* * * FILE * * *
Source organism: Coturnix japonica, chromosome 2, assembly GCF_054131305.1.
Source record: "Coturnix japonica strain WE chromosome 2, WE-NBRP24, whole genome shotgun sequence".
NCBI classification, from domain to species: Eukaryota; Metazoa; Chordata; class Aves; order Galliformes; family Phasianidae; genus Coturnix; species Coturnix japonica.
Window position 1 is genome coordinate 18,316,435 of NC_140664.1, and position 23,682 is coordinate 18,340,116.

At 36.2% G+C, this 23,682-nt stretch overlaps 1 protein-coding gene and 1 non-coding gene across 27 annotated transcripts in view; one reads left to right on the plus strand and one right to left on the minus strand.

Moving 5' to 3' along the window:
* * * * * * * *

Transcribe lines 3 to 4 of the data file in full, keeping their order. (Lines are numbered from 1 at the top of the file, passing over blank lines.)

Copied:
NCBI classification, from domain to species: Eukaryota; Metazoa; Chordata; class Aves; order Galliformes; family Phasianidae; genus Coturnix; species Coturnix japonica.
Window position 1 is genome coordinate 18,316,435 of NC_140664.1, and position 23,682 is coordinate 18,340,116.